At its meeting on 1 August 2013, the Monetary Policy Committee (MPC) agreed to provide state-contingent forward guidance concerning the future conduct of monetary policy. The aim was to provide more information to help financial markets, households and businesses understand the conditions under which the current stance of monetary policy would be maintained.
Forward guidance in the UK
Spencer Dale, James Talbot, 13 September 2013
International cooperation and central banks
Harold James, 8 October 2013
Tackling the aftermath of a major financial crisis, the origins of which lie in ‘global imbalances’ and whose transmission mechanisms are cross-national, seems prima facie to demand more substantial and institutionalised cooperation. However, in the five years since the collapse of Lehman Brothers, visions of what central banks can and should do have changed profoundly.
Independent monetary policies, synchronised outcomes
Espen Henriksen, Finn Kydland, Roman Šustek, 2 October 2013
The recession in the Eurozone has given new life to optimal-currency-area thinking. The argument goes that the disadvantages of a single currency come from the loss of flexibility and ability to use monetary policy to respond to “asymmetric shocks” (Krugman and Obstfeld 2009).
Should Brazil’s central bank be selling foreign reserves?
Márcio Garcia, 25 September 2013
The US dollar’s rise in August and the Brazilian Central Bank’s (BCB) interventions in forex markets have started a debate about whether the BCB should keep on intervening as it has been doing, mostly via currency derivatives markets, or if it should also be selling its international reserves.
Enhancing the global financial safety net through central-bank cooperation
Edwin M. Truman, 10 September 2013
The prospect that the Federal Reserve will soon ease off on its purchases of long-term assets has increased financial-market uncertainty and contributed to a retrenchment in global capital flows. This turbulence has revived discussion of the need to enhance the global financial safety net –i.e.
Political challenges of the macroprudential agenda
Jeffrey Chwieroth, Jon Danielsson, 6 September 2013
A key factor in conquering inflation in the 1980s was the doctrine of central-bank independence. Similarly, the success of the macroprudential agenda also has come to depend on an independent central bank with a credible commitment to implement politically unpopular measures.
Redesigning the ECB with regional rather than national central banks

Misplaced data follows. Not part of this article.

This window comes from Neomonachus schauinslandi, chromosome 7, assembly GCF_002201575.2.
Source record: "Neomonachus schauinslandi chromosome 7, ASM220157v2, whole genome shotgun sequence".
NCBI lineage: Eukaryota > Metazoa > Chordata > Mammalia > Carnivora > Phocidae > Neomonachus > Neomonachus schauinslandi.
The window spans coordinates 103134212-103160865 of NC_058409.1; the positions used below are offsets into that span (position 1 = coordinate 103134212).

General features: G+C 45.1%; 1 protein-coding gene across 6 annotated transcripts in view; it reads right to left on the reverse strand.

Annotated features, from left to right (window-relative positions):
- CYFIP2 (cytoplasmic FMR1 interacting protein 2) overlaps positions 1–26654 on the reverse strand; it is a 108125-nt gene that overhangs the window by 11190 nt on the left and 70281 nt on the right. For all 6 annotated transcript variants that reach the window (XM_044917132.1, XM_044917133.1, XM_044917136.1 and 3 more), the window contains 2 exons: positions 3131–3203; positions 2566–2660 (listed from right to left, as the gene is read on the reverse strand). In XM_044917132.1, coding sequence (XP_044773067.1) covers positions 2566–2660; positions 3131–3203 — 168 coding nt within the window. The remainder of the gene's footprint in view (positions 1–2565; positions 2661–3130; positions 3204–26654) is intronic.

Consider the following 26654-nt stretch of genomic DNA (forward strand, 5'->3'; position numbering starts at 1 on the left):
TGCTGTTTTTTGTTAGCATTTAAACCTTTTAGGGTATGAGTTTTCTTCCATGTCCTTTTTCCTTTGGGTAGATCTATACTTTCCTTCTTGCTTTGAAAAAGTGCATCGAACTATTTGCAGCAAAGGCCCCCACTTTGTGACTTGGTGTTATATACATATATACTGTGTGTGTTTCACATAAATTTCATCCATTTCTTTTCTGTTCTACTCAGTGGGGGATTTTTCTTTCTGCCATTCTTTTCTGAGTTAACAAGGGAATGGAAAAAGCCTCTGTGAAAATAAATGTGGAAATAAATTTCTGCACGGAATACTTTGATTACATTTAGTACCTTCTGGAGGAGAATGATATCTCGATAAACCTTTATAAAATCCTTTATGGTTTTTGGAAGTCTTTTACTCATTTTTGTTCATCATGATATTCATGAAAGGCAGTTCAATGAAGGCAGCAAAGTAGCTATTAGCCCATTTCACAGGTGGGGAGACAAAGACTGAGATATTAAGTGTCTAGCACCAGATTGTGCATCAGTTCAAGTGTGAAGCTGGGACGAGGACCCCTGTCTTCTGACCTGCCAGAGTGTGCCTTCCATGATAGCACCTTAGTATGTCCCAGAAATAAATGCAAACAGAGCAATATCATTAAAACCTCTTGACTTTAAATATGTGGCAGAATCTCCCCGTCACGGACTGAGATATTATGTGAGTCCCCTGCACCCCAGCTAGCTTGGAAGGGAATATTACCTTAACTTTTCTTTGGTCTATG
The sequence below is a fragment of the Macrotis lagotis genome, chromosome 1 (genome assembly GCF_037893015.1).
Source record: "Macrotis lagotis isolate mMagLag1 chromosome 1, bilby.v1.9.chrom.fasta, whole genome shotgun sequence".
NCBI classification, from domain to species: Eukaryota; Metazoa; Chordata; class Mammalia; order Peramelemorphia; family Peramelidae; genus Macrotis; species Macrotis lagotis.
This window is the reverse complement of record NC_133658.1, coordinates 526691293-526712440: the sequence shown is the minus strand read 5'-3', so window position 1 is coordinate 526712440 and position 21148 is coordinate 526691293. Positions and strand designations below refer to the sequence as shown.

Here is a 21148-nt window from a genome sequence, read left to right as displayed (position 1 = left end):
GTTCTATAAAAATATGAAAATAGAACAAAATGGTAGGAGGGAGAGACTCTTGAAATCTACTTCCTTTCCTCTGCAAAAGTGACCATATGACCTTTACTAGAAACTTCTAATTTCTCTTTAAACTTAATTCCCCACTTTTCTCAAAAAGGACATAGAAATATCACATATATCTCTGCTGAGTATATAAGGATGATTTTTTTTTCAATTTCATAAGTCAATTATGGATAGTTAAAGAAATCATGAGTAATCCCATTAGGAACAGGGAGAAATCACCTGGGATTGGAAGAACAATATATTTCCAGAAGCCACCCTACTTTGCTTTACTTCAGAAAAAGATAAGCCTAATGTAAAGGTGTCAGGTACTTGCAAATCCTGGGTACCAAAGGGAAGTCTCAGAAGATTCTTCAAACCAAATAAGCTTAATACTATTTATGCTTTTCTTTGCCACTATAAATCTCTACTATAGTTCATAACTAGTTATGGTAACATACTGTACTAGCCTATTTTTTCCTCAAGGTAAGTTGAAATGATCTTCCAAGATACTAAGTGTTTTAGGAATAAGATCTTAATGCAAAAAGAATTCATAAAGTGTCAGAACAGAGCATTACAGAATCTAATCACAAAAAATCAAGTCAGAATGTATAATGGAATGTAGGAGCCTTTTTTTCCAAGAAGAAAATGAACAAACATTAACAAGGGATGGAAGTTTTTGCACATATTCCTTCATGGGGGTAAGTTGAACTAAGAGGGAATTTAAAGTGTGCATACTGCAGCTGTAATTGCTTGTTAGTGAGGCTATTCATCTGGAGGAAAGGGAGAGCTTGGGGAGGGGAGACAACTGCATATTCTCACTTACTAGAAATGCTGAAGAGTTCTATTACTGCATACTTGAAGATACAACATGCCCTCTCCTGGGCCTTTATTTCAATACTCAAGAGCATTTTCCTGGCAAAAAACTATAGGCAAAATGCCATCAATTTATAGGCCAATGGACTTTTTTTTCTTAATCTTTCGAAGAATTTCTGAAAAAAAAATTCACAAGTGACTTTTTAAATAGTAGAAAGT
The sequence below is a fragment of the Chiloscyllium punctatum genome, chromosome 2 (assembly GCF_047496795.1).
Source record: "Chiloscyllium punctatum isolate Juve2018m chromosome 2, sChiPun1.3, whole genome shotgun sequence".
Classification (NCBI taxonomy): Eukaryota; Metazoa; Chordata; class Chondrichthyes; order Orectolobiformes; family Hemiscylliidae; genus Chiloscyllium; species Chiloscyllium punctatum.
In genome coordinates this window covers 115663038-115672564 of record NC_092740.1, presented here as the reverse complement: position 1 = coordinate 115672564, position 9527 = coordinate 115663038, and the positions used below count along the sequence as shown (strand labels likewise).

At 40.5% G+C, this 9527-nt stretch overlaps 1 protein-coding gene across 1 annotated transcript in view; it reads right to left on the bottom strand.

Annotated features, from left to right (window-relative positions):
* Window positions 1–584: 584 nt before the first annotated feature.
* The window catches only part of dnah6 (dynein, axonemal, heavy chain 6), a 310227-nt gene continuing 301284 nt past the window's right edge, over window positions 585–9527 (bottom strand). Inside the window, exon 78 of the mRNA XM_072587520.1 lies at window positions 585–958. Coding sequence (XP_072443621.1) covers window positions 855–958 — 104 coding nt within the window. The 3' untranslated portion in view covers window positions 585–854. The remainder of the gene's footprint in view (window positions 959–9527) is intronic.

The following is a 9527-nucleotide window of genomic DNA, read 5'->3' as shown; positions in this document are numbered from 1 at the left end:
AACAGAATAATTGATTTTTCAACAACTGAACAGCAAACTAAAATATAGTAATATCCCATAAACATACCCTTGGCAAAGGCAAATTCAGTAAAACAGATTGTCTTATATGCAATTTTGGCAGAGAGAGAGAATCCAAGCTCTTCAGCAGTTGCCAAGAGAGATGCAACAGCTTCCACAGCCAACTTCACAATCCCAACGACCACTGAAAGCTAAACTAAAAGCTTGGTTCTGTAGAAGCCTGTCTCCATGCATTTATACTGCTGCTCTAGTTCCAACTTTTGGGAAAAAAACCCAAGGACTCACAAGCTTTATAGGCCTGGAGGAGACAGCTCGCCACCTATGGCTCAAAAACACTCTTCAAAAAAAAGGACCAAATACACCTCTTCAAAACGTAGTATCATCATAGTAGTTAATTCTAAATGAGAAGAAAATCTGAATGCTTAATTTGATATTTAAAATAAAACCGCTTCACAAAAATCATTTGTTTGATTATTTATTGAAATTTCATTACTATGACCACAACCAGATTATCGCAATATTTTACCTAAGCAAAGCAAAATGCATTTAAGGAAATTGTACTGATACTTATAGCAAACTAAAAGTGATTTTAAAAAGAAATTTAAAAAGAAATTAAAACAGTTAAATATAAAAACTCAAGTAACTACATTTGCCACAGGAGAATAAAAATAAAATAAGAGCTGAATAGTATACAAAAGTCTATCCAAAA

Michael Burda, 15 July 2013
The monetary union was always a grand gamble. It established the ECB for an immense region that itself was not a state -- a trans-European institution with governmental duties that does not represent any government in particular.
Integrating monetary policy and macroprudential regulation
Otaviano Canuto, Matheus Cavallari, 21 May 2013
If the global crisis – and the events that led up to it – have taught us anything, it is that there should be ‘no complacency with asset price booms’. We know first-hand the dire consequences of significant and widespread bubbles, so clearly monetary policymakers can no longer passively observe the evolution of asset prices.
Misplaced concerns about central-bank independence
Marco Annunziata, 12 February 2013
Concerns are rising that central-bank independence is at risk, already curtailed by governments eager to control all other levers of growth. The Japanese government’s none-too-subtle strong-arming of the Bank of Japan is one of the most blatant examples (e.g. King 2013).
But the current debate on the risks to central-bank independence misses the point.
Bank capital requirements: Are they costly?
David Miles, 17 January 2013
There exists a widespread view that having banks use more equity capital (and relatively less debt) to finance the assets they hold creates substantial costs, costs that may be so great as to make more capital infeasible. I believe that these costs are very substantially exaggerated.
- A tale of two depressions: What do the new data tell us? February 2010 updateEichengreen, O’Rourke
- The ECB’s stealth bailoutSinn
- Educated in America: College graduates and high school dropoutsHeckman, LaFontaine
- Eurozone breakup would trigger the mother of all financial crisesEichengreen
- Panic-driven austerity in the Eurozone and its implicationsDe Grauwe, Ji
Adelman, 28 October 2013
Reichlin, Giugliano, 7 November 2013
Holmes, McGrattan, Prescott
Beck, De Haas, Ongena
CEPR Policy Research
- The buyer margins of firms' exportsCarballo, Ottaviano, Volpe
- Commodity and Equity Markets: Some Stylized Facts from a Copula ApproachDelatte, Lopez
- Ethnic Unemployment Rates and Frictional MarketsGobillon, Rupert, Wasmer
- Finance and Poverty: Evidence from IndiaAyyagari, Beck, Hoseini
- The Manipulation of Basel Risk-WeightsMariathasan, Merrouche
- What’s wrong with Europe?Baldini, Manasse
- How the EZ crisis is permanently changing EU institutionsMicossi
- WTO 2.0: Global governance of supply-chain tradeBaldwin
- Is US economic growth over? Faltering innovation confronts the six headwindsGordon
- The economic crisis: How to stimulate economies without increasing public debtWood